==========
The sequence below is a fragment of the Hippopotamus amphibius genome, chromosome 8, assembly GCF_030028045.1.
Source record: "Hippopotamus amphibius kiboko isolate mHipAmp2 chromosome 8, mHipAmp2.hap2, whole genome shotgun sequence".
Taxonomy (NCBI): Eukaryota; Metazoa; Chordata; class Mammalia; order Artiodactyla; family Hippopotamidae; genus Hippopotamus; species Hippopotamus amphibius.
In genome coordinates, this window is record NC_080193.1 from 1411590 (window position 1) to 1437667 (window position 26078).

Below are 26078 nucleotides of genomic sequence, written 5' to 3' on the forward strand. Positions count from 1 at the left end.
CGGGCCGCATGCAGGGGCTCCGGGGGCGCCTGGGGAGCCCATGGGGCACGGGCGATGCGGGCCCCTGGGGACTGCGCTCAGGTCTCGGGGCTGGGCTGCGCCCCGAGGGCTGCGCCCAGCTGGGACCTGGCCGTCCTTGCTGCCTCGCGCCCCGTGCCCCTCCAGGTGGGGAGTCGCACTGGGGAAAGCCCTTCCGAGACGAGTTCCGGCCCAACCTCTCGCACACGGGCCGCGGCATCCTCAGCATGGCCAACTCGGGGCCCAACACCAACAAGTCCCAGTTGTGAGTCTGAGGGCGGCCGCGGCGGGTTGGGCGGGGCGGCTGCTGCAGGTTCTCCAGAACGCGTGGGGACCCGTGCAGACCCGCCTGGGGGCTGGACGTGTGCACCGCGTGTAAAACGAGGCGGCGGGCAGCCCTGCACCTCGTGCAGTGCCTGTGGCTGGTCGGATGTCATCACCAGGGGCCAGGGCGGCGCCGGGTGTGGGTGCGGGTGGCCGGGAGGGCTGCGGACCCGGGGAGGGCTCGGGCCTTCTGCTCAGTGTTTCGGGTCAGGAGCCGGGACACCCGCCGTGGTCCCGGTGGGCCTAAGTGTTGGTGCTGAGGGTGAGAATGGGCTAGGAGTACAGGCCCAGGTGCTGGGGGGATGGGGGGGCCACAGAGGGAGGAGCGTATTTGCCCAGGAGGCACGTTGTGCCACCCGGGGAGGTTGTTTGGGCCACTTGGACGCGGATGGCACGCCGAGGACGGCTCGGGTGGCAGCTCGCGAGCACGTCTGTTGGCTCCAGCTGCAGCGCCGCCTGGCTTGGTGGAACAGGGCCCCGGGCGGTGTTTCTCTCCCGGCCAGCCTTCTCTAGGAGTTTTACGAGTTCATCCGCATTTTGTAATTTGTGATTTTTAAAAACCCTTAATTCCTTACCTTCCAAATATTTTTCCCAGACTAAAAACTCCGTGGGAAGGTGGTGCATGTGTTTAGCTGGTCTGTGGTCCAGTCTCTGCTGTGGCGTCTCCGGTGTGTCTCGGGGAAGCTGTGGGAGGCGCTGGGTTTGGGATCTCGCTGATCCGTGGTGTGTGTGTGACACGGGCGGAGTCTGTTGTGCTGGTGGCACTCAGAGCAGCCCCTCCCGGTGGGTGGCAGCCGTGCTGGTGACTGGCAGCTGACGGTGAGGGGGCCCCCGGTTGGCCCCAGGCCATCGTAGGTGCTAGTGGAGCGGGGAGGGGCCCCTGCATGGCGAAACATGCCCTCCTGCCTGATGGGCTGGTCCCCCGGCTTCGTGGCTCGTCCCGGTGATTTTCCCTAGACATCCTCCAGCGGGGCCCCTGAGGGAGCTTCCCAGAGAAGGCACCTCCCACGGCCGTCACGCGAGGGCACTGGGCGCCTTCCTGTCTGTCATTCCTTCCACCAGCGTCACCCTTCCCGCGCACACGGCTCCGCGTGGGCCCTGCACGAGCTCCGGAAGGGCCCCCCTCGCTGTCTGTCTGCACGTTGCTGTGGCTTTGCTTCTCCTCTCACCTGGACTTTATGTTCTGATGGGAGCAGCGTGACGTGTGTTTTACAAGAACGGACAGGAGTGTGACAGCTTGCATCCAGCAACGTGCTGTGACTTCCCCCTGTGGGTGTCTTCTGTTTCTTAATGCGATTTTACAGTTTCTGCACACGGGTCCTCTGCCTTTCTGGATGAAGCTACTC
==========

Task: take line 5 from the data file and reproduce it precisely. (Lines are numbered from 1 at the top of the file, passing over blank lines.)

Below are 26078 nucleotides of genomic sequence, written 5' to 3' on the forward strand. Positions count from 1 at the left end.